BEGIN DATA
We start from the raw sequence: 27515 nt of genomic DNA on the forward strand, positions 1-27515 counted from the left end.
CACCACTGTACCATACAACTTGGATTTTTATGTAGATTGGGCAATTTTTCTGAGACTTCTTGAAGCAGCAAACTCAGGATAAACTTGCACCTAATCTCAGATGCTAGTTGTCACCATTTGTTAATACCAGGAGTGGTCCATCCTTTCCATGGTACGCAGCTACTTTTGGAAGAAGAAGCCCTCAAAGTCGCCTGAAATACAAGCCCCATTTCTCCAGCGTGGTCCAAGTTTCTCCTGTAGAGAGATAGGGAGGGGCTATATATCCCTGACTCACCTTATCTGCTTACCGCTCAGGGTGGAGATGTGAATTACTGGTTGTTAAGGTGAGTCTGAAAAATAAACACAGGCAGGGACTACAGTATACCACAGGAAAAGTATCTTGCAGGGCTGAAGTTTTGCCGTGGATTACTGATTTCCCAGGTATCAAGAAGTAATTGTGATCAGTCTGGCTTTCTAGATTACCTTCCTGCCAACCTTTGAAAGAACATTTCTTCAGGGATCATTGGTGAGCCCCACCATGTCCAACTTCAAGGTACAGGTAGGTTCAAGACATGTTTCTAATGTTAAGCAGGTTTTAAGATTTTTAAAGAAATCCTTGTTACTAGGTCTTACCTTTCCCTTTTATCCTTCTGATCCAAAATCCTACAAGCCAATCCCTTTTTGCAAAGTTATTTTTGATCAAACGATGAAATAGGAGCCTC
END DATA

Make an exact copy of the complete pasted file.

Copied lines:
We start from the raw sequence: 27515 nt of genomic DNA on the forward strand, positions 1-27515 counted from the left end.
CACCACTGTACCATACAACTTGGATTTTTATGTAGATTGGGCAATTTTTCTGAGACTTCTTGAAGCAGCAAACTCAGGATAAACTTGCACCTAATCTCAGATGCTAGTTGTCACCATTTGTTAATACCAGGAGTGGTCCATCCTTTCCATGGTACGCAGCTACTTTTGGAAGAAGAAGCCCTCAAAGTCGCCTGAAATACAAGCCCCATTTCTCCAGCGTGGTCCAAGTTTCTCCTGTAGAGAGATAGGGAGGGGCTATATATCCCTGACTCACCTTATCTGCTTACCGCTCAGGGTGGAGATGTGAATTACTGGTTGTTAAGGTGAGTCTGAAAAATAAACACAGGCAGGGACTACAGTATACCACAGGAAAAGTATCTTGCAGGGCTGAAGTTTTGCCGTGGATTACTGATTTCCCAGGTATCAAGAAGTAATTGTGATCAGTCTGGCTTTCTAGATTACCTTCCTGCCAACCTTTGAAAGAACATTTCTTCAGGGATCATTGGTGAGCCCCACCATGTCCAACTTCAAGGTACAGGTAGGTTCAAGACATGTTTCTAATGTTAAGCAGGTTTTAAGATTTTTAAAGAAATCCTTGTTACTAGGTCTTACCTTTCCCTTTTATCCTTCTGATCCAAAATCCTACAAGCCAATCCCTTTTTGCAAAGTTATTTTTGATCAAACGATGAAATAGGAGCCTC